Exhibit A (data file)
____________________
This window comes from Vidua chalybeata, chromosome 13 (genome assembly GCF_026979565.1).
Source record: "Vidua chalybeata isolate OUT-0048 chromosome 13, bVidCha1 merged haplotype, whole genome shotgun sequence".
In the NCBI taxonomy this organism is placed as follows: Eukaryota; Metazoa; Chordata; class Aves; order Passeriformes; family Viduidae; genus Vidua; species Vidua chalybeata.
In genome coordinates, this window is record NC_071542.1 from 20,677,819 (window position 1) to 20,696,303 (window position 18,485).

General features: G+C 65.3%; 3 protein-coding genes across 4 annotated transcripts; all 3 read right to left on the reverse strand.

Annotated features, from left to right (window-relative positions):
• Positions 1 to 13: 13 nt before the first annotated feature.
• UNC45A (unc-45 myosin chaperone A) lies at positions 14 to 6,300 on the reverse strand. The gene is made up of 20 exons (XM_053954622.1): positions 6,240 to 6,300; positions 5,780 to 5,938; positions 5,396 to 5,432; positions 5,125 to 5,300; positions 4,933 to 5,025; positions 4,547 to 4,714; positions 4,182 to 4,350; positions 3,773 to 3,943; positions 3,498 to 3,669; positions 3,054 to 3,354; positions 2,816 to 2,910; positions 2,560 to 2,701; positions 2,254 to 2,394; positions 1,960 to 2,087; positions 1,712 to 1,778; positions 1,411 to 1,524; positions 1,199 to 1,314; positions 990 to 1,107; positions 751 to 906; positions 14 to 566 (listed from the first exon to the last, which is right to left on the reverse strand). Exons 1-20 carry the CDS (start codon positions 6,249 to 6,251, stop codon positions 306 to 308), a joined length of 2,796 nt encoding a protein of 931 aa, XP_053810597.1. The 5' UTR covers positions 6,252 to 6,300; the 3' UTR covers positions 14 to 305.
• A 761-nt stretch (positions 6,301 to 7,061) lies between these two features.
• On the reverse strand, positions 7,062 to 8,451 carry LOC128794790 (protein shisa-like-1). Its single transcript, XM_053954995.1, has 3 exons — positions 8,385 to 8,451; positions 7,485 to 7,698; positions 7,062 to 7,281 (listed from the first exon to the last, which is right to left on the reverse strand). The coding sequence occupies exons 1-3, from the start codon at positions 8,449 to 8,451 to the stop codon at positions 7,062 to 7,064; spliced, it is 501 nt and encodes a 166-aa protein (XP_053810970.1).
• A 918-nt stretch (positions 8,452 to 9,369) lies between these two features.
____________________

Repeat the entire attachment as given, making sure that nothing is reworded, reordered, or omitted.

This window comes from Vidua chalybeata, chromosome 13 (genome assembly GCF_026979565.1).
Source record: "Vidua chalybeata isolate OUT-0048 chromosome 13, bVidCha1 merged haplotype, whole genome shotgun sequence".
In the NCBI taxonomy this organism is placed as follows: Eukaryota; Metazoa; Chordata; class Aves; order Passeriformes; family Viduidae; genus Vidua; species Vidua chalybeata.
In genome coordinates, this window is record NC_071542.1 from 20,677,819 (window position 1) to 20,696,303 (window position 18,485).

General features: G+C 65.3%; 3 protein-coding genes across 4 annotated transcripts; all 3 read right to left on the reverse strand.

Annotated features, from left to right (window-relative positions):
• Positions 1 to 13: 13 nt before the first annotated feature.
• UNC45A (unc-45 myosin chaperone A) lies at positions 14 to 6,300 on the reverse strand. The gene is made up of 20 exons (XM_053954622.1): positions 6,240 to 6,300; positions 5,780 to 5,938; positions 5,396 to 5,432; positions 5,125 to 5,300; positions 4,933 to 5,025; positions 4,547 to 4,714; positions 4,182 to 4,350; positions 3,773 to 3,943; positions 3,498 to 3,669; positions 3,054 to 3,354; positions 2,816 to 2,910; positions 2,560 to 2,701; positions 2,254 to 2,394; positions 1,960 to 2,087; positions 1,712 to 1,778; positions 1,411 to 1,524; positions 1,199 to 1,314; positions 990 to 1,107; positions 751 to 906; positions 14 to 566 (listed from the first exon to the last, which is right to left on the reverse strand). Exons 1-20 carry the CDS (start codon positions 6,249 to 6,251, stop codon positions 306 to 308), a joined length of 2,796 nt encoding a protein of 931 aa, XP_053810597.1. The 5' UTR covers positions 6,252 to 6,300; the 3' UTR covers positions 14 to 305.
• A 761-nt stretch (positions 6,301 to 7,061) lies between these two features.
• On the reverse strand, positions 7,062 to 8,451 carry LOC128794790 (protein shisa-like-1). Its single transcript, XM_053954995.1, has 3 exons — positions 8,385 to 8,451; positions 7,485 to 7,698; positions 7,062 to 7,281 (listed from the first exon to the last, which is right to left on the reverse strand). The coding sequence occupies exons 1-3, from the start codon at positions 8,449 to 8,451 to the stop codon at positions 7,062 to 7,064; spliced, it is 501 nt and encodes a 166-aa protein (XP_053810970.1).
• A 918-nt stretch (positions 8,452 to 9,369) lies between these two features.